This discourse series, delivered by Swami Nirviseshananda Tirtha ji in Jamshedpur, is based on the concluding chapter of Bhagavad Gita. Swamiji deeply analyzes and explains each verse of the chapter and discusses how it can be applied by the seeker in his/her own life.
In this introductory exposition, Swamiji gives a gist of Bhagavad Gita. The sight of his elders and kith and kin arrayed in the war field weakened Arjuna and he sought refuge under Krishna as his disciple, requesting him for guidance in the auspicious path. Hearing Krishna’s instructions, Arjuna gradually attained clarity and stability.
Swamiji explains that Bhagavad Gita is not a philosophy but an application-oriented science and it analyzes the human personality with clarity and precision. After summarizing the 13th, 14th and 17th chapters, Swamiji says that the 18th chapter (Moksha Sannyasa Yoga) is where everything is integrated and fused.
Defining Moksha (liberation), Swamiji says that our mind suffers from many constrictions. When a seeker removes all of them by sincere self-effort, a sense of freedom and fulfillment dawns within. Quoting from Upanishads, he explains that one can be called liberated when the emotional part of his being is fulfilled, all the doubts of the intelligence get dissolved and when one is freed from the sense of doership.
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Narayanashrama Tapovanam, an Ashram located in Thrissur, Kerala, embodies the unique tradition of Guru-shishya Parampara, disseminating Brahmavidya (Science of Self-knowledge) through regular classes, satsangs, and above all, through learning in the association of a realized spiritual master.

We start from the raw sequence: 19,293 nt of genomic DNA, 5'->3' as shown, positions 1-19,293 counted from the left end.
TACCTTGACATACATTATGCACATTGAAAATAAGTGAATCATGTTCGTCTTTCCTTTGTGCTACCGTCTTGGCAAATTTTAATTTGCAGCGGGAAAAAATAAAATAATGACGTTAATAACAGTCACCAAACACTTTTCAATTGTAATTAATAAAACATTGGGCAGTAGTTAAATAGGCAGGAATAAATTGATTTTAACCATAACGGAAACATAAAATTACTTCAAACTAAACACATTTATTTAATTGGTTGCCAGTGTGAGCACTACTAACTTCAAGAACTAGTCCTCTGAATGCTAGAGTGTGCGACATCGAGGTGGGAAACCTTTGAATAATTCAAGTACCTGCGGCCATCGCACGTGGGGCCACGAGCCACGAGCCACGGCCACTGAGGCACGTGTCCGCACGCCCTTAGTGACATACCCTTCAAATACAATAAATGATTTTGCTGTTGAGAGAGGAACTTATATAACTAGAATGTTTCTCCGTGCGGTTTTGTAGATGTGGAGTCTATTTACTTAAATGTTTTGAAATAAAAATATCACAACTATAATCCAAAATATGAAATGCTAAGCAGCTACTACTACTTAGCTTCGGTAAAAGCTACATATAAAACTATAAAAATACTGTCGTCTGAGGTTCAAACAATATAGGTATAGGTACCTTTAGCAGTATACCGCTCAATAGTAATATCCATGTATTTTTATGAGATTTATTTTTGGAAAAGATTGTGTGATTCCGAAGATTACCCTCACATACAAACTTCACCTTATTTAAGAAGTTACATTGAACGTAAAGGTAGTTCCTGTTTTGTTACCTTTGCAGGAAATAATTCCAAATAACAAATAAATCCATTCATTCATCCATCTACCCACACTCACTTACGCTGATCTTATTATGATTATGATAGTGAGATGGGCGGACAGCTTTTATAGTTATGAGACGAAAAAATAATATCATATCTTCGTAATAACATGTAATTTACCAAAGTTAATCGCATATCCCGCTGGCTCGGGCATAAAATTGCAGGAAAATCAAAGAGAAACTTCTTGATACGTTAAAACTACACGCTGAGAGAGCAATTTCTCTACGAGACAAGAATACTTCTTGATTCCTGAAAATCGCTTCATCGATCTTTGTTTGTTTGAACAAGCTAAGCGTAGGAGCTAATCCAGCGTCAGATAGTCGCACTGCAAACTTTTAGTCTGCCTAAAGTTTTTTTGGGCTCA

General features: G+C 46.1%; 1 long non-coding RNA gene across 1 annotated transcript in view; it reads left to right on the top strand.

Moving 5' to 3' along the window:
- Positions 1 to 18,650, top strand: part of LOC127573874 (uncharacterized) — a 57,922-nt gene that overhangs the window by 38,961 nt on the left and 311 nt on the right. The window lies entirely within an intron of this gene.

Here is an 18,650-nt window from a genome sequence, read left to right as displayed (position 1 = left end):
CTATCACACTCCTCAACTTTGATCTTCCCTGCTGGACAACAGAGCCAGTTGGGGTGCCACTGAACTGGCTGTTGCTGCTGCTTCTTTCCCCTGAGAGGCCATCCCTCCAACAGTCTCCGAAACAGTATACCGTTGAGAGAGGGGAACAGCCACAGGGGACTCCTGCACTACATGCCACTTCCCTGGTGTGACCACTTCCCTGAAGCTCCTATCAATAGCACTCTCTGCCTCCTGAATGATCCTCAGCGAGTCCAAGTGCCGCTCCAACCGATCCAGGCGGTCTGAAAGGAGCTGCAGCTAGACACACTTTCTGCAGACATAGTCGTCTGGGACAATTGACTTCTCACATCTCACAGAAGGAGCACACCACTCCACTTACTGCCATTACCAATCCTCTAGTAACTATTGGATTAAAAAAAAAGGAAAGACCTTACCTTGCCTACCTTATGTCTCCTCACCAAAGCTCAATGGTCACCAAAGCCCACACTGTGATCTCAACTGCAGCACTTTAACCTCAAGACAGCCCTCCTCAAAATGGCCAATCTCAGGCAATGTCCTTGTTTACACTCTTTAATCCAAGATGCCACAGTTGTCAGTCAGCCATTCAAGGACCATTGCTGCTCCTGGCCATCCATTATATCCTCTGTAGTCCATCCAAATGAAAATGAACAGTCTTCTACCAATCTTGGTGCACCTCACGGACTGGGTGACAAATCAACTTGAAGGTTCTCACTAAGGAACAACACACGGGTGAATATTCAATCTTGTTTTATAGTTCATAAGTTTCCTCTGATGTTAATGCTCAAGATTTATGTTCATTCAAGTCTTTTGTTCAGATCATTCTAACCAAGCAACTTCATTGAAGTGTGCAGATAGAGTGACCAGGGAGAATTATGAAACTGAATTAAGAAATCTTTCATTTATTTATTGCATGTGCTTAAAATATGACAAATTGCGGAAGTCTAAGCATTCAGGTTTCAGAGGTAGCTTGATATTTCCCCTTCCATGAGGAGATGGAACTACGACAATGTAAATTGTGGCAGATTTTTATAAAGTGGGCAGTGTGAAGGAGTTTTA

Intro video and Thumbnails created from free images and videos from www.pexels.com and www.pixabay.com
Those days, there were many rats staying in various pockets of the tiled roof. My room had a very low ceiling and I could even touch the roof tiles. At night, I would see big, big rats running around just near me.
I got back to my daily chores, but the scene remained in my mind – the old man’s wrinkled face, his gleaming eyes, the contentment he enjoyed, his refusal to accept more than ‘his minimum needs’! How many of us can take such a stand?
Bhakti is not so much in the worship with flowers, garlands, lamps or incense sticks. Neither it is in chanting His names and praises. It is verily in living and acting according to the wish of the Lord, pleasing Him, imbibing qualities and attitudes that He wants us to imbibe.